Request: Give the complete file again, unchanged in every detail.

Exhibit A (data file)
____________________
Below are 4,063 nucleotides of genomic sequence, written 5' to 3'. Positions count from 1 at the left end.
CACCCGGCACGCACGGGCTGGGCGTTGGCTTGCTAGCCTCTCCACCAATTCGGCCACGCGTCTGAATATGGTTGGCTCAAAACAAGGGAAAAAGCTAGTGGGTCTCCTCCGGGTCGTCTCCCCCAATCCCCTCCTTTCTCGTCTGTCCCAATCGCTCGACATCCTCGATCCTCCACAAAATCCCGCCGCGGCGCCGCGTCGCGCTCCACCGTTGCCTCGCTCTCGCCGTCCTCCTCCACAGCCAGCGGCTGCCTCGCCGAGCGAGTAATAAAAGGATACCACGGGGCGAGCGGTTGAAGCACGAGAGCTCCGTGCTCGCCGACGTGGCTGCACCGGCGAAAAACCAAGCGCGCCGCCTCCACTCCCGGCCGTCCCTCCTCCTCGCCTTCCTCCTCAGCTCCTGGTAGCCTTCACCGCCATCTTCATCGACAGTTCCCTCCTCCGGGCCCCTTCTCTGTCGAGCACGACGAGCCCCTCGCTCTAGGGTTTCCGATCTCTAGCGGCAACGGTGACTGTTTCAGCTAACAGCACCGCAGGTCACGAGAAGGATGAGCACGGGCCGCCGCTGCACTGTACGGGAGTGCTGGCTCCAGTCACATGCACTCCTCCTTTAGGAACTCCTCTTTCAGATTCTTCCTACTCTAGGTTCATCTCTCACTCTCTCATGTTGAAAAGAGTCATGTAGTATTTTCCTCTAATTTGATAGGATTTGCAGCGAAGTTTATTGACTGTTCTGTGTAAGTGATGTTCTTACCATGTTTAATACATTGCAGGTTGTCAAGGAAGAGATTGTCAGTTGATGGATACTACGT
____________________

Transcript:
Below are 4,063 nucleotides of genomic sequence, written 5' to 3'. Positions count from 1 at the left end.
CACCCGGCACGCACGGGCTGGGCGTTGGCTTGCTAGCCTCTCCACCAATTCGGCCACGCGTCTGAATATGGTTGGCTCAAAACAAGGGAAAAAGCTAGTGGGTCTCCTCCGGGTCGTCTCCCCCAATCCCCTCCTTTCTCGTCTGTCCCAATCGCTCGACATCCTCGATCCTCCACAAAATCCCGCCGCGGCGCCGCGTCGCGCTCCACCGTTGCCTCGCTCTCGCCGTCCTCCTCCACAGCCAGCGGCTGCCTCGCCGAGCGAGTAATAAAAGGATACCACGGGGCGAGCGGTTGAAGCACGAGAGCTCCGTGCTCGCCGACGTGGCTGCACCGGCGAAAAACCAAGCGCGCCGCCTCCACTCCCGGCCGTCCCTCCTCCTCGCCTTCCTCCTCAGCTCCTGGTAGCCTTCACCGCCATCTTCATCGACAGTTCCCTCCTCCGGGCCCCTTCTCTGTCGAGCACGACGAGCCCCTCGCTCTAGGGTTTCCGATCTCTAGCGGCAACGGTGACTGTTTCAGCTAACAGCACCGCAGGTCACGAGAAGGATGAGCACGGGCCGCCGCTGCACTGTACGGGAGTGCTGGCTCCAGTCACATGCACTCCTCCTTTAGGAACTCCTCTTTCAGATTCTTCCTACTCTAGGTTCATCTCTCACTCTCTCATGTTGAAAAGAGTCATGTAGTATTTTCCTCTAATTTGATAGGATTTGCAGCGAAGTTTATTGACTGTTCTGTGTAAGTGATGTTCTTACCATGTTTAATACATTGCAGGTTGTCAAGGAAGAGATTGTCAGTTGATGGATACTACGT